Yesterday afternoon Mark Shapiro took to Twitter for an hour or so to answer a few questions, interrogations, insults, and threats from Tribe fans on what has become a nightmare season. This appearance was after a sustained absence from the social media platform for which he felt compelled, oddly, to apologize.
If you can’t tell from that little sampling, it was a mixed bag, and—as often seems to be the case on Twitter—the conversation occasionally seemed on the verge of being held hostage by the lowest common denominator. It’s for this reason that I tend not to understand honest attempts to engage difficult subjects on twitter.1 Sure, one can come across as earnest by engaging the masses on their terms (and boy does Shapiro strike me as earnest), but in the end you’re likely to end up being mocked for your inability to get it just right. How can you explain the exigencies that led to the failure of the CC Sabathia trade, to cite just one example, in 140 paragraphs, much less 140 characters? The medium necessarily obfuscates any point with the slightest degree of complexity, and before you know it, your words have been repurposed against you. Or as J. Alfred once lamented, “That is not what I meant at all; That is not it, at all.”
In the end, I got the sense that Shapiro wanted to (once again) demonstrate a few things to the fanbase. First, that he deeply cares about the performance of the team. I suppose to some people (and I probably fall into this category) that point goes without saying. To me it is so obvious that he cares, that he’s desperate to demonstrate not only that winning is possible in our market, but that he’s the one who can do it, that I hardly need any reminder of how important this is to him.
But beyond his commitment to—for lack of a better phrase—doing a good job, these gestures of outreach seem to symbolize a rite of purification with which I’m a bit uncomfortable. Granted, I’ve written before that Shapiro needed to find a way to communicate more openly and forthrightly with his fanbase. But these twittervations make it appear almost like Shapiro feels the need to go through this public ritual of humiliation for the team—as if taking the barbs and insults from the angry fanbase will bestow his front office with a sense of gravitas or repentance or experience or wisdom. That it’s only after you get openly mocked by internet tough guys can you truly get down to the business of building a baseball team on a budget. That this little exercise could reset the clock, and we could all move on from this aborted and humiliating season.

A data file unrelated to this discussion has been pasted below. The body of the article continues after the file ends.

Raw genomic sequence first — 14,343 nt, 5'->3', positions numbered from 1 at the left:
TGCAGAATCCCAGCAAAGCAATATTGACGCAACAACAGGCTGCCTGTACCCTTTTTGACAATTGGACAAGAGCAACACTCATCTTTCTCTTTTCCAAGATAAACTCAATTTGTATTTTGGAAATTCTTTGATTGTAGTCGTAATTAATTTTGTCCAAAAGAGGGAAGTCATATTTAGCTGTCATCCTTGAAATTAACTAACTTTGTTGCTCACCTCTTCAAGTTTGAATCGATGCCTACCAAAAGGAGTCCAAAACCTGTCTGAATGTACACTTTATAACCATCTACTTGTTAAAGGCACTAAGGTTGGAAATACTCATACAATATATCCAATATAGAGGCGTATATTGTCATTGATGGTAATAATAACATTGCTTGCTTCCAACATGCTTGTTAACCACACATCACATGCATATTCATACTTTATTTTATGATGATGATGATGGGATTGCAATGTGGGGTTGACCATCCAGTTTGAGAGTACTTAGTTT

And I think it needs to be said that this is utter nonsense. While I find Shapiro’s tolerance for abuse saintly, that doesn’t mean that I find it particularly useful.
The problem here, and what amounts to the point of all these ramblings, is that there isn’t much left for Shapiro to do at this point, and I wonder if that’s not why he found himself taking an hour out of his schedule to openly suffer fools. It’s evident that he cares. It’s evident that he has a plan. It’s evident that he will not stop trying to make this team better.2
But it’s also evident that the stinking failure of the 2012 Indians is the result of Shapiro’s custody and planning and effort, and his willingness to open himself up to the interrogations and abuse of the general public doesn’t do anything to alleviate that responsibility.
None of this is to say that I think Mark Shapiro should be fired, or that he should stay off twitter, or that he owes me or anybody else a detailed autopsy of the dumpster fire this season has become.3
I am merely acknowledging the possibility that he may have nothing left to give us but pounds of his e-flesh.
This possibility does not inspire me with great hope for the future.
I prefer twitter for oblique references to late-90s movies about the sanctity of bowling, but that’s just, like, my opinion, man… [↩]
At least it’s evident to anyone who’s not a conspiracy theorist. [↩]
I don’t have the heart for that last one anyway. [↩]